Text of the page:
Blog_06172019

Employee Training: Why and How You Should Ask for More

Employee learning and development has perhaps never been as critical as it is today. Technology and other factors have completely changed how people work and live—constant change is now the norm, as is the overcommitted and undertrained employee.

The skills gap itself presents a significant challenge. Companies need to assess which skills are needed and which ones are lacking in their organization and respond quickly with a learning strategy. Employees also face hurdles—they need to keep up with their day-to-day work and find more time for learning. But recent studies suggest that workers feel an additional pressure—they want their employers to provide training, but they fear that asking for it will make them appear incompetent. Consider these findings from recent studies:

  • About half of workers responding to a survey by Sitel Group said their employer penalizes them for not having the right skills, and about one-third said they have avoided asking for training for fear of seeming incompetent. 
  • In the same study, 26 percent of employees said they have not attended, participated in or completed training in the past because their manager did not encourage them to attend or they felt their manager did not think it was important.
  • More than a third of employees do not believe their employer understands their skills gaps and doesn’t offer training to help them advance, according to the Sitel study.
  • Workers are struggling to remain relevant—according to a 2018 survey conducted by EdX, only a fifth of people consider their education from their college major to be translatable to their current field.
  • In the EdX survey, 29 percent of respondents said they have completely changed fields since starting their first job after college.

While organizations must assume some of the responsibility, employees must also take charge—they cannot afford to do nothing, especially considering the World Economic Forum’s prediction that technology will disrupt 1.4 million U.S. jobs by 2026.

How can you overcome the fear of seeming incompetent? What can you do to gain more support from managers? How can you ensure you are getting the learning you need from employers? You must equip yourself, and here’s how:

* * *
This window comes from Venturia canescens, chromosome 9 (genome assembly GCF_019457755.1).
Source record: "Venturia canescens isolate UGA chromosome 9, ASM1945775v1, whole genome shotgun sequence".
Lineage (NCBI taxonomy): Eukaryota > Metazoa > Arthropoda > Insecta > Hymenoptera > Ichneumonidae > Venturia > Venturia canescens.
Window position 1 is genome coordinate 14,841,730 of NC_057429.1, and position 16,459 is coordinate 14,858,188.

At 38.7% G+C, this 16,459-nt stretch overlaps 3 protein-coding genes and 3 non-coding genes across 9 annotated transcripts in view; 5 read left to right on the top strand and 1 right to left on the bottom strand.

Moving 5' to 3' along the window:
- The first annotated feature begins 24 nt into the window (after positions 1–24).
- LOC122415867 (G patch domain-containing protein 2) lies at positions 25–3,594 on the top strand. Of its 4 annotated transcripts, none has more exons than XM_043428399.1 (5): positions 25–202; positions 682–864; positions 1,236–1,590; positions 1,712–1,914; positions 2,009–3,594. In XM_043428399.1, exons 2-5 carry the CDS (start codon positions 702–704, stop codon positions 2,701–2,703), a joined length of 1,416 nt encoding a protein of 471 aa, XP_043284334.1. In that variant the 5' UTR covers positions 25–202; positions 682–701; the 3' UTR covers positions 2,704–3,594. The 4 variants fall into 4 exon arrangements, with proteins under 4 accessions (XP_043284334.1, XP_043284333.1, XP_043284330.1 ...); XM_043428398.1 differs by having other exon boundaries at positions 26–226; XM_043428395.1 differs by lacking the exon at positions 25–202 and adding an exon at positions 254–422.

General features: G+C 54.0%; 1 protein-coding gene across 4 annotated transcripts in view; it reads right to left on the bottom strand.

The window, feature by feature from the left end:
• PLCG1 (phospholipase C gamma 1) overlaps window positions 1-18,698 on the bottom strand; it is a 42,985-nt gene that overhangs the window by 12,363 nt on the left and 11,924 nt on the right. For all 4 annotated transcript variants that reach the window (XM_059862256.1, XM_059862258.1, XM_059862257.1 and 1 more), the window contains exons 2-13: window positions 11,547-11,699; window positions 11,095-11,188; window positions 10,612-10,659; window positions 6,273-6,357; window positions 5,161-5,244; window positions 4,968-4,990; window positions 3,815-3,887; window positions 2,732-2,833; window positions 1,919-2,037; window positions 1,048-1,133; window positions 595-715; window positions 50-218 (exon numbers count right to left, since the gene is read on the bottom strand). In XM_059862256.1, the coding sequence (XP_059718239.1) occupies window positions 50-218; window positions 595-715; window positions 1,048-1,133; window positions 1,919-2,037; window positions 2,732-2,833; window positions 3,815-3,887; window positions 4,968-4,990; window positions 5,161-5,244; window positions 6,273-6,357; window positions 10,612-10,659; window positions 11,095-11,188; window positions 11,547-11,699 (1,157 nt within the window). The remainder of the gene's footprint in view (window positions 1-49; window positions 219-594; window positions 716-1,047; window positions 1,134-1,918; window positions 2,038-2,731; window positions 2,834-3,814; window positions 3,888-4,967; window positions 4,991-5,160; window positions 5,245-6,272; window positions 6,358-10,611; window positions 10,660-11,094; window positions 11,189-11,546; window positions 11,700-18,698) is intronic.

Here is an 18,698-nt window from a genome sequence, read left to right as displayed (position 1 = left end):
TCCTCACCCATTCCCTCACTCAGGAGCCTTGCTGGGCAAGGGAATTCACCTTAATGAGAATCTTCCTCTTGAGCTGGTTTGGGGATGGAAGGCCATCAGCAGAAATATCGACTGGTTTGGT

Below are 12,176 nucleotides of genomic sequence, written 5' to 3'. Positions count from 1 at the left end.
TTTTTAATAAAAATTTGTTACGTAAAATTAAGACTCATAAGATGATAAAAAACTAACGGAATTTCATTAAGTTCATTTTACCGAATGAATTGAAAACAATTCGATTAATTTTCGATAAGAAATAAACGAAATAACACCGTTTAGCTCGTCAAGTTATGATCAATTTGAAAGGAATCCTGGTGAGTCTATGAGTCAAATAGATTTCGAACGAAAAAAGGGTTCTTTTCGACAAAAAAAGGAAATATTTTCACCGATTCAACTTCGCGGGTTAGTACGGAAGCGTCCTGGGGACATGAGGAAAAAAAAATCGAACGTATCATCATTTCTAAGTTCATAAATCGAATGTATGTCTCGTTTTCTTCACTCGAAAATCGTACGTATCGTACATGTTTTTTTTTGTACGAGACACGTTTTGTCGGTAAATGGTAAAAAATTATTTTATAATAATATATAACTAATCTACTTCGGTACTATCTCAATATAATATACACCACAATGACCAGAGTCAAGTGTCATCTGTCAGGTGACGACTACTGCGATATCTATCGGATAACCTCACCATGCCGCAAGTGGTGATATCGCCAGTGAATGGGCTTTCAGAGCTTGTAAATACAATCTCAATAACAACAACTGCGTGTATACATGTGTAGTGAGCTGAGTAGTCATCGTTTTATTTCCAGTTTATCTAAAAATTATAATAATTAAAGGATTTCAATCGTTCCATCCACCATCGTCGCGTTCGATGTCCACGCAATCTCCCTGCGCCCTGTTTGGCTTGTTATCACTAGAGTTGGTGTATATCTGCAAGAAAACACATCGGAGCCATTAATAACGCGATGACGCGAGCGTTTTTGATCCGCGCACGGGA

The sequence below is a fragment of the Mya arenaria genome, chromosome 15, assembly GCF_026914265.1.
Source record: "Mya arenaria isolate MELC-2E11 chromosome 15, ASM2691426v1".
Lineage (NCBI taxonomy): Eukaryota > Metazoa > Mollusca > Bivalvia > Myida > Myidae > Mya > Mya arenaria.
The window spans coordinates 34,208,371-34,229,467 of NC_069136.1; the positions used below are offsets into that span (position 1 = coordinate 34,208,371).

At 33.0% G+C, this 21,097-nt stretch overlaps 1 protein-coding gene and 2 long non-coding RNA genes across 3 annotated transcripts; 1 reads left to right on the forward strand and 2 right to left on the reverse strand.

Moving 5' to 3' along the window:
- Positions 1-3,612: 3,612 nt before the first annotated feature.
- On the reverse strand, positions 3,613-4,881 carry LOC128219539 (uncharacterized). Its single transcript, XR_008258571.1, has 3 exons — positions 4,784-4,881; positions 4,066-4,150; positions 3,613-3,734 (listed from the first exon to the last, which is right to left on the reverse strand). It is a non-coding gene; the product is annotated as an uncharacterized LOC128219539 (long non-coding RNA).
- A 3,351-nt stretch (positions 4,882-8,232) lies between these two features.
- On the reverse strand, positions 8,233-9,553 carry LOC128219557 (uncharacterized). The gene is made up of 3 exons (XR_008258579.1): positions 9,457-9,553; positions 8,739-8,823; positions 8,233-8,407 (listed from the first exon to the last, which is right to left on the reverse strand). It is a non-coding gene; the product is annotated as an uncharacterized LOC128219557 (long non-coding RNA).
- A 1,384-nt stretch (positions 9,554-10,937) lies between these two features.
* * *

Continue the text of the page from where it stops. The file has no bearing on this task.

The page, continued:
1 Keep a learning wish list. Opportunities for learning and growth present themselves all the time, but people are usually too busy to notice or take advantage of them. A smart approach is to keep a learning wish list that includes features, applications and tools you are struggling with or would like to learn how to use. Be sure to include how you might apply those skills to your current tasks—providing managers with your own use case scenario can help them to better understand training’s value to you and to the organization.

2 Make learning part of your job. Commit to learning one new skill per day/per week/per month. It can be as simple as using Office’s @mentions feature or as advanced as creating workspaces to collaborate with PowerBI. Keep track of what you’ve learned and how it has improved your productivity to make your case for more training.

3 Make the case for more training. When your company is implementing new technology, find out why—Is it to smooth out a previously fragmented technology landscape? Is it to increase efficiency, productivity, innovation, and successful outcomes? Knowing why it’s being introduced strengthens your argument.

The good news is that organizations are beginning to prioritize employee learning and development. According to the 2018 State of the Industry report by the Association for Talent Development (ATD), per-employee spending on learning grew in 2017—the sixth consecutive year it has increased. For you, the employee, that means letting go of the idea that asking for training is akin to admitting incompetence. Indeed, it’s the opposite—the smartest people are the ones who ask for help.

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